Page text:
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Duke Garwood's status as one of contemporary rock's best kept secrets was well and truly challenged last year with Black Pudding, his collaborative album with Mark Lanegan. A long standing fan, Lanegan then helped play a part in the recording of Heavy Love and has described Garwood as "one of my all-time favourite artists." In the two spare studio days after the pair completed their album in Burbank, California, Duke recorded some of these songs. Although the bulk of Heavy Love was completed back home in the UK, it retains a lot of the "haunted spaghetti western" vibe found on Black Pudding, possibly due to the fact that Mark, together with Queens of the Stone Age producer Alain Johannes, did the final mixes for it back in California.

Listening to Heavy Love as a set of songs, it is surprising that it wasn't all done at the same time. The album seems to be informed by the desert location - there is a great sense of space, songs seem to just hang in the air - and Duke's playing and vocal style is raw and dry and earthy.

Garwood has been around a while, on the edge of things. He grew up in rural Kent and made his first foray into the music biz by playing guitar on the Orb's 1991 hit 'Perpetual Dawn'. He has been releasing acclaimed solo albums since 2005, and Heavy Love is his fifth. He first came to my attention a couple of years ago when he was third on a bill at Cafe Oto (behind Sir Richard Bishop and Alexander Tucker) - playing a mesmerising set without making much of a big deal about it.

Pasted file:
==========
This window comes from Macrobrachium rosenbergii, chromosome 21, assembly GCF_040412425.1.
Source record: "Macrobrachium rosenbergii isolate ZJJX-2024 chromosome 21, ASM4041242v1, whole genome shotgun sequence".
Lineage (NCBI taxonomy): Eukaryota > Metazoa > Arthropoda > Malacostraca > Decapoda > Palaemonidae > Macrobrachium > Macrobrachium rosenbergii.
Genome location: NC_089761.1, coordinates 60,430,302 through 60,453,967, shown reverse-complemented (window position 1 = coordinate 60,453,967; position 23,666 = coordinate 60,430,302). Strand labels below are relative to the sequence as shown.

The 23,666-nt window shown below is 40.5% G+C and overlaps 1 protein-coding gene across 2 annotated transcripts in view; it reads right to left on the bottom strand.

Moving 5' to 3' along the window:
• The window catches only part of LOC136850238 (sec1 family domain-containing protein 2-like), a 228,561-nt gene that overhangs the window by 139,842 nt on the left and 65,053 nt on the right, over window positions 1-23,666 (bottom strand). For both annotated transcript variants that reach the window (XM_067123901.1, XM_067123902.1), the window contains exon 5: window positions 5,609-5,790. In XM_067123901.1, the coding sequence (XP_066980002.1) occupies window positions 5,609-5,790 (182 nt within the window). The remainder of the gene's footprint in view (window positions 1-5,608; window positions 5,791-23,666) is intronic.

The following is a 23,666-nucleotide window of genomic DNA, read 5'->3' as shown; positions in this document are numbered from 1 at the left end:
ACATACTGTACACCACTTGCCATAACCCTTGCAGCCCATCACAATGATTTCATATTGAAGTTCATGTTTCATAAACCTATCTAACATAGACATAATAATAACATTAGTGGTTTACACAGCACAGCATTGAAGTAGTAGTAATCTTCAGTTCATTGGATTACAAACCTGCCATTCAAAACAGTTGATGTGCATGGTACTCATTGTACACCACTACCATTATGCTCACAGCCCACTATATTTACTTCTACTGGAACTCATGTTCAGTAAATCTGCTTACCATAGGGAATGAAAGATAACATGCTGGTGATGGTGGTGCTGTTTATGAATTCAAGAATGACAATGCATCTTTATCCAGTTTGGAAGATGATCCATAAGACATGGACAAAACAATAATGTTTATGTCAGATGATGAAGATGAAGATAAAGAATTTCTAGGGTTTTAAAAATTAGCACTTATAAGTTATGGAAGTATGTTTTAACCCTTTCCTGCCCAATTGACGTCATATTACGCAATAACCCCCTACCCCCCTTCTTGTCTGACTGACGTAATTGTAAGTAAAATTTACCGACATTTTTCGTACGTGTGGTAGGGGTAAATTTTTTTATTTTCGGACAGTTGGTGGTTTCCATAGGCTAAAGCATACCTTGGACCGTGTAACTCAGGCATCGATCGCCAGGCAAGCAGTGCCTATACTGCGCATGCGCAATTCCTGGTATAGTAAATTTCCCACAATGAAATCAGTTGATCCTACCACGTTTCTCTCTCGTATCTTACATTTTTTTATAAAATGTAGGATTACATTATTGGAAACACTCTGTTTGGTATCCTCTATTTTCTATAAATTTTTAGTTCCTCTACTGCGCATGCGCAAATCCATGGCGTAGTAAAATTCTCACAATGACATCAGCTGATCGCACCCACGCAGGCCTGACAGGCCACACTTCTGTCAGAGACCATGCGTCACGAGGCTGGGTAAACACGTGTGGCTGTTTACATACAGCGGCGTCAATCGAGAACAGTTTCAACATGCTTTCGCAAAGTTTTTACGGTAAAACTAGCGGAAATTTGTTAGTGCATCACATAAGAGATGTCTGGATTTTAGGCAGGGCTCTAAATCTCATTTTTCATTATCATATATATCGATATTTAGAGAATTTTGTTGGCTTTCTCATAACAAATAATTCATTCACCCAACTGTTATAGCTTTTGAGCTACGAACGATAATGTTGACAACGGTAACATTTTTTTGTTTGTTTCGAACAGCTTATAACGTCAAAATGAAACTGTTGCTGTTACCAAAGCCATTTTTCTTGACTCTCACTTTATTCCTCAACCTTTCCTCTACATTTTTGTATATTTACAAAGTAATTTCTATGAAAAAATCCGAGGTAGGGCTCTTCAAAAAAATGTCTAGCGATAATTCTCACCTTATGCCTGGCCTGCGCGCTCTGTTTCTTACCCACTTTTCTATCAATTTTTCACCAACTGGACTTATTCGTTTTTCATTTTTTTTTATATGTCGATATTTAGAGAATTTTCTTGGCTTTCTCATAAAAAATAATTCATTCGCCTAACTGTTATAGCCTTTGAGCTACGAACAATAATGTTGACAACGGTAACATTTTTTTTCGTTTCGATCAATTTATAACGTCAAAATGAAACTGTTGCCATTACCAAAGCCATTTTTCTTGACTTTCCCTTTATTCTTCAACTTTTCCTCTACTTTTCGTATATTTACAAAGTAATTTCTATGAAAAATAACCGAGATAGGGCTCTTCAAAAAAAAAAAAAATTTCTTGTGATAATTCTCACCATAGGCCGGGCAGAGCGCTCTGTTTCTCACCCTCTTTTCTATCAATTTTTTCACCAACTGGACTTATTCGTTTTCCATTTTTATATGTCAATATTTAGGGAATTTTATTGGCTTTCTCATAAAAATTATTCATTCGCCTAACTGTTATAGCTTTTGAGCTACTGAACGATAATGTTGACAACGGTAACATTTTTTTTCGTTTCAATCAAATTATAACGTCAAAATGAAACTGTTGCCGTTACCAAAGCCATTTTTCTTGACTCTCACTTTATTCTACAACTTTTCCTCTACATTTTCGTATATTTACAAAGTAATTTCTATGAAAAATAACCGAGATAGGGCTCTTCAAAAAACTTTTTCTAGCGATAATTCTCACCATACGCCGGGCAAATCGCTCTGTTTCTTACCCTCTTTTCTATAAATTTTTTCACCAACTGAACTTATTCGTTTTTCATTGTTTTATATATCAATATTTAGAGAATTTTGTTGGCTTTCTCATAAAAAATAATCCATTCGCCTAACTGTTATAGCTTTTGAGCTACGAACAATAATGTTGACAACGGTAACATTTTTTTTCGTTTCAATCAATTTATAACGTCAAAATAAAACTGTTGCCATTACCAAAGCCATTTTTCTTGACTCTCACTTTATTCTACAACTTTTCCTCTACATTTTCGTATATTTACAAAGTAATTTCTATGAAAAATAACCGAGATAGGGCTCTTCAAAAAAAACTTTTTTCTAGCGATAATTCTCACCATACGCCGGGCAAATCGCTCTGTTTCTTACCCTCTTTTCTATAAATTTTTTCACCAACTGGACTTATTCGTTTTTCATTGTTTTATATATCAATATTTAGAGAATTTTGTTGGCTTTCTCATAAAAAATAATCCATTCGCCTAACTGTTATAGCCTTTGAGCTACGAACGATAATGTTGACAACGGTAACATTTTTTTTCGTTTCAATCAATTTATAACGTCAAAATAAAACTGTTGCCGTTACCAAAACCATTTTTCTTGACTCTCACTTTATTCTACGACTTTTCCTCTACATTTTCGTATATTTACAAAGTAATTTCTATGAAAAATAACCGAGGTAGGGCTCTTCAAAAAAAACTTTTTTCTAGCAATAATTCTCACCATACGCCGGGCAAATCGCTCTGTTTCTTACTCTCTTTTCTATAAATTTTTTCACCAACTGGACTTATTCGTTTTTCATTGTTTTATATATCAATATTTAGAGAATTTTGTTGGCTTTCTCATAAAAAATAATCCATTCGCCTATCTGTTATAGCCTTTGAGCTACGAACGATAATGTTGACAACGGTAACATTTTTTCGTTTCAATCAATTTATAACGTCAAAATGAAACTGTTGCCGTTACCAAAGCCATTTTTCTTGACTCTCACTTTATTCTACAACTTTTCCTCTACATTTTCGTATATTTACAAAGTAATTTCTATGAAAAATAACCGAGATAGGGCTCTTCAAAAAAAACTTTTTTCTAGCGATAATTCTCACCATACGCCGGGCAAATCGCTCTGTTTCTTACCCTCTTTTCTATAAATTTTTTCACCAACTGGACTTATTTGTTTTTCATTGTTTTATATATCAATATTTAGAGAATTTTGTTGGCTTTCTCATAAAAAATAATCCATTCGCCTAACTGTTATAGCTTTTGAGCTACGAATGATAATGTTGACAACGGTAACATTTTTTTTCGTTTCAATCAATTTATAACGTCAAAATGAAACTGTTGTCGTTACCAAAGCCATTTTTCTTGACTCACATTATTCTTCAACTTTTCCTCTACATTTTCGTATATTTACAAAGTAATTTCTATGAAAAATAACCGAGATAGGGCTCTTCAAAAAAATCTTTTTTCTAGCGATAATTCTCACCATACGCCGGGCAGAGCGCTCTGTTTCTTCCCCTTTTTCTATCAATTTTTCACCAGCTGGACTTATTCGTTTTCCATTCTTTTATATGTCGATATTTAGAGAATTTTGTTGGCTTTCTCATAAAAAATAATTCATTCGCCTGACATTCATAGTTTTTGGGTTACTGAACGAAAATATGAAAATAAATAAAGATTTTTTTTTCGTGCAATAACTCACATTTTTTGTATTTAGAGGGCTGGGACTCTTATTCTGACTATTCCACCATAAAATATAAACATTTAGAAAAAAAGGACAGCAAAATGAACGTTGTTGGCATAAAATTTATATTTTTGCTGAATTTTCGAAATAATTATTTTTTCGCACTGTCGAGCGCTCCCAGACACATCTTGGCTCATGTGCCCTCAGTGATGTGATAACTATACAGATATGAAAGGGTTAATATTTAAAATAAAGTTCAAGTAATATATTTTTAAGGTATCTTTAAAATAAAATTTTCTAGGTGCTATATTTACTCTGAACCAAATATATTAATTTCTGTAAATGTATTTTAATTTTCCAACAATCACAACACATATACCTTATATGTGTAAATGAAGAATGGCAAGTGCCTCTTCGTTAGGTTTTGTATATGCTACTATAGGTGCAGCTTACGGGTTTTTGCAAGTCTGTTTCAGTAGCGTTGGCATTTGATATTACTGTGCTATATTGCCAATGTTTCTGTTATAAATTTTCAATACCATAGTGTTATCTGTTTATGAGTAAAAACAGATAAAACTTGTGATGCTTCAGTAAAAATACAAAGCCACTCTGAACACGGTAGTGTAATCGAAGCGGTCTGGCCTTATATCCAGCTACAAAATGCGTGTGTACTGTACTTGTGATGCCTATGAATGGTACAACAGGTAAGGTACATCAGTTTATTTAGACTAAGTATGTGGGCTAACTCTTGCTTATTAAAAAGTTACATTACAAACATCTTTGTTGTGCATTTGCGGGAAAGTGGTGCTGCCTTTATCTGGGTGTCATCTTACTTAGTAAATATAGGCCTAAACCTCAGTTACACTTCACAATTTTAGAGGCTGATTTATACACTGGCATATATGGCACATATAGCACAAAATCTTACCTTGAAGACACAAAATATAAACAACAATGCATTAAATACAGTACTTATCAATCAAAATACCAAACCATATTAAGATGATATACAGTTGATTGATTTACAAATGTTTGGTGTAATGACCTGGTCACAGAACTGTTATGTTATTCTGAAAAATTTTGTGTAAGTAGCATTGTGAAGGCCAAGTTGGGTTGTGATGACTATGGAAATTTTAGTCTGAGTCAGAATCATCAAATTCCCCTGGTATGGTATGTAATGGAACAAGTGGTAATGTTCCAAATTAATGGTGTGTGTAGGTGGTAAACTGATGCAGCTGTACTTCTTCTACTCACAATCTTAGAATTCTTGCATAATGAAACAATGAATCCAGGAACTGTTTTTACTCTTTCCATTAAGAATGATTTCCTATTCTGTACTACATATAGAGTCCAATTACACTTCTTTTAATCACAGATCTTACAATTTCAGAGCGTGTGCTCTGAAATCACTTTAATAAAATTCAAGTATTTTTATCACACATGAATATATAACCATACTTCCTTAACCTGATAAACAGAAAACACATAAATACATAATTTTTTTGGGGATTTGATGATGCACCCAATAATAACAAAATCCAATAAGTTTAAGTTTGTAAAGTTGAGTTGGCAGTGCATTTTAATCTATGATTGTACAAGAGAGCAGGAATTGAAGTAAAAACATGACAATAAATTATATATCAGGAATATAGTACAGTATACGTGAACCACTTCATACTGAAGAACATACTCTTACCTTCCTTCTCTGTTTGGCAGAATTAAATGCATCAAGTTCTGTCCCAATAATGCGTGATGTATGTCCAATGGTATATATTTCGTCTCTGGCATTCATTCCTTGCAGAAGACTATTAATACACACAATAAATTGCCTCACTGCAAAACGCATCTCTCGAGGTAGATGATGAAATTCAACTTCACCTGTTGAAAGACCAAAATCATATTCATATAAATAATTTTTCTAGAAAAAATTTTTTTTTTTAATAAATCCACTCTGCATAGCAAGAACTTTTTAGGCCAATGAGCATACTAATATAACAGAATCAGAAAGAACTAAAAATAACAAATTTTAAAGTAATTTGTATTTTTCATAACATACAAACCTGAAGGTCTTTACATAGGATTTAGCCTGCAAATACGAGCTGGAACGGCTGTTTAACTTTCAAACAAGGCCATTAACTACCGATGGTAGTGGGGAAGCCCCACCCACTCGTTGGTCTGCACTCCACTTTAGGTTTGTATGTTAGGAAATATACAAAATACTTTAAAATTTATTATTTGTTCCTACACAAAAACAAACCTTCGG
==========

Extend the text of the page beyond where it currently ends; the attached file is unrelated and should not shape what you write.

Heavy Love is as understated as it is powerful. You could put it on the background and it would fill the room before you even noticed, or alternatively you could put your headphones on and get lost in it. This is uncluttered modern blues and it has a sense of space within it which gives it an extra dimension, the sonic equivalent of a designer leaving some dramatic white space on a page.

Opening track 'Sometimes' is an example of how slow blues can become trance-like. Everything is subtle yet intense. The percussion is busy in the background, whilst harmonica notes just hang, and the voice is as deep and smooth as velvet.

Duke is known as a multi-instrumentalist and he plays a lot of the instruments here, although some others do help out. Jehnny Beth from Savages delivers a beautifully restrained vocal on the title track, one of the real highlights, weaving itself around a slippery guitar melody.

Guitars float and drift around 'Burning Seas' and, whilst the root of this music is the blues, at no point do any of the guitar lines sound like they are doing anything conventional, yet it all works. 'Disco Lights' is a bleak and spacious song, nothing like its title, and the female vocal is another clever idea, providing some contrast to Duke's deeper tones.

'Snake Man' and the minimal 'Honey In The Ear' are slightly more traditional, whilst the lovely 'Summertime in Hell' has some great delicate guitar again. The epic closing track 'Hawaiian Death Song' is a wonderful way to finish. Returning to that fine line between the blues and meditative trance, the multi-layered guitars and drifting vocal create something magical.

The way that Garwood has executed this moody and atmospheric take on the blues reminds me of parts of the later Talk Talk albums or maybe even the last Bad Seeds record. This music has an antique heart and, instead of having lots of modern crap plastered on top of it, it has been lovingly restored.

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